Silence Of The Wolf Page 46
No sign of bodies or A fresh depression in the snowbank caught his attention. He loped to the spot and peered into the indent in the snow. A gun.
The notion that the flight was way off course, carrying the crew and pleasure-seeking passengers to their deaths, became something else.
Who would have carried a gun aboard a flight? Even a private flight?
If they were government agents, the place would be crawling with rescue teams in short order.
Tom circled the area, listening. Sniffing the air, he didn\ smell any blood or humans as the wind swept through the trees. The piles of snow were stacked so high on branches that they blew over and landed with a plop. A brown hare bolted out of a pocket of snow, startling him. Then Tom spied a section of plane: the tail ripped from the body, probably by force of impact with the trees. It was tilted on its side and stuck between two partially shattered trees, grounded in the forest floor forever.
No bodies anywhere, though. No luggage, no personal effects, nothing. He twitched his ears back and forth, listening for the soft moans of human passengers who might have survived the crash, but he heard nothing new.
He continued to search, finding a seat cushion. Several hundred feet from that, he discovered a man\s mangled body, jeans ripped to shreds. He had a bearded face, shaggy blond hair, and the stare of death in his fathomless black eyes.
Tom discovered another body still belted to his seat, neck broken. Another man, maybe the navigator or copilot, was facedown in the snow. Tom nudged his nose under the man\s body and flipped him faceup. This one was packing a knife in his belt, a gun in its holster and his appearance was as scruffy as the other two.
Drug runners maybe? Unless the guy had been undercover, although he didn\ look like a government agent or cop type. But he looked... familiar. One of the men hassling Silva at the tavern?
Tom searched for a while longer but didn\ find anyone else. He didn\ know which situation he had feared more: finding no survivors or finding someone terribly injured.
The wind-driven snow covered everything in its path, giving the plane and its crew and passengers a cold, white burial. Deciding there was nothing else he could do, Tom bounded back the way he\d come, through the snowdrifts and past the tail of the plane embedded in the ground, intent on reaching his cabin... when he smelled blood. Coyote blood.
Elizabeth was sure she\d died and gone to hell.
Except it was far too cold for that. Pain shrieked through her head, her shoulders, back, legs. She touched her forehead and found her fingers red with blood. She didn\ think she\d broken anything, just had cuts and bruises. And just when she\d been feeling a hundred percent, too.
Beyond frustrated, she brushed her hair out of her eyes and surveyed the landscape. She couldn\ see the plane from her vantage point in a snowdrift at what looked like the bottom of a hill. The last thing she remembered was the sound of metal ripping away from the plane, but she didn\ remember the crash. She decided she must have been thrown from the tail before impact.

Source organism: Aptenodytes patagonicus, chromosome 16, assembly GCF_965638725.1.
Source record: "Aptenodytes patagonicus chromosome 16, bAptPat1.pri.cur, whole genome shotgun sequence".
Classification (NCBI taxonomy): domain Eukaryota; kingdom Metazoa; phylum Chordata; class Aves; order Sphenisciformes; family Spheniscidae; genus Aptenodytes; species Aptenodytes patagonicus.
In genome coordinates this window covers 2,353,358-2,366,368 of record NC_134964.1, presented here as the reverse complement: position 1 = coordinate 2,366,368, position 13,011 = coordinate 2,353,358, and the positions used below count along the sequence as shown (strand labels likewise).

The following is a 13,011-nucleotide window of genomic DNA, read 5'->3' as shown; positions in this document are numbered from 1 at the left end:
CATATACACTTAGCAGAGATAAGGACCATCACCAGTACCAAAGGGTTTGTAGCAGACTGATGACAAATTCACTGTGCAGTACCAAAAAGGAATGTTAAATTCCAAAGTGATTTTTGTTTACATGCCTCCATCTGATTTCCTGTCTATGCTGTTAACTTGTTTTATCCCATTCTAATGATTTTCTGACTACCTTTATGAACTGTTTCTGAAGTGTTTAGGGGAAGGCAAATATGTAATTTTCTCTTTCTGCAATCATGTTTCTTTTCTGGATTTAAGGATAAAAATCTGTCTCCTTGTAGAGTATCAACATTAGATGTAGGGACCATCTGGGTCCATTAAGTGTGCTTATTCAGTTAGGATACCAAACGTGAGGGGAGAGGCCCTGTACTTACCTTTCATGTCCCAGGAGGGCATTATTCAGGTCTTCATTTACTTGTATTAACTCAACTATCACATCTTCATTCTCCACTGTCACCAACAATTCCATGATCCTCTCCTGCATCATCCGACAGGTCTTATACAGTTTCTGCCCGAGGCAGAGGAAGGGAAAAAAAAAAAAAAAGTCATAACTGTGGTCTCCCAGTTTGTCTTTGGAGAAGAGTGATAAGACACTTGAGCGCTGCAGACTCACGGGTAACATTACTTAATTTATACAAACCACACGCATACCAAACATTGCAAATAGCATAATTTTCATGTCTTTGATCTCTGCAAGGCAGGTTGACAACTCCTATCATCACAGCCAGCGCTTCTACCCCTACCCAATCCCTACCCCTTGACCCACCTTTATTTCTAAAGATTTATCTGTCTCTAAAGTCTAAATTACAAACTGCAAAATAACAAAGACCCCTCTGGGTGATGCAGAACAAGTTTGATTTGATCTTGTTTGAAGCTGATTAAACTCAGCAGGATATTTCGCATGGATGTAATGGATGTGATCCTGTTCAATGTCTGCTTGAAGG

Her head pounded as if a jackhammer drilled into her skull, and she was freezing fast. Heat could kill a body deader than a stiff board, but cold... She knew she needed to move, but since she was walking in blizzard conditions with no visibility and no way to determine depth, she\d tumbled down a slope.
Cold, cold, cold!
As a wolf, she could protect herself from the bitter conditions. But as a human in handcuffs and dressed, she couldn\ shift.
Her jeans were in ribbons, snow clinging to every inch, her sweater not much better. The wound on her forehead wasn\ bleeding as fast now. Her freezing skin helped to slow the bleeding, but she would be a Popsicle before long.
She forced herself up, stumbled, fell, and planted her bloody forehead against the snow. ’’Ah,’’ she groaned, the ice-cold snow burning her skin. She pressed her cheek against a chilly mound of accumulated flakes. Breathed the wintry air into her lungs, burning them in the process. She wasn\ a quitter. She remembered the steaks she\d bought on sale at the butcher shop. The bloody steaks! And she wanted them!
She had to be hallucinating or out of her mind or something. She wasn\ even hungry. Willing herself to get to her feet, she trudged through the ever-deepening snow, filling her boots with the cold, wet stuff.
Freezing, she groaned. Then she heard metal slapping in the wind. And propelled herself toward the sound.
Heart racing, Tom stopped, sniffed the air, searched his surroundings, and listened.
The wind wreaked havoc with his attempt to locate the scent of blood. He backtracked. Smelled it again. Faint. Circled. Nothing. He circled again, in a wider path this time.
There. Just a whiff of blood on the wind.
The scent of a female red wolf... blended with a female coyote. Elizabeth\s scent. It couldn\ be. His heart pounding, he lifted his nose again, sampling the turbulence. South. Toward the cabin. Smoke from his chimney mixed with the slight bloody scent. The scents swirled in the wind and shifted again. He stared in the direction of his cabin.
Nothing in the white blanket of snow revealed itself.
He raced in circles, widening his search to locate her, to rescue her.
He couldn\ find tracks. If she had any sense, she would turn into her wolf self. She would most likely head toward the smell of the smoke from his cabin. If she smelled it.
He smelled blood again. He dug at the snow and found the blood already buried under a fresh layer of snowflakes. She\d been here. Recently. He began his search again. She\d headed away from the cabin, not toward it.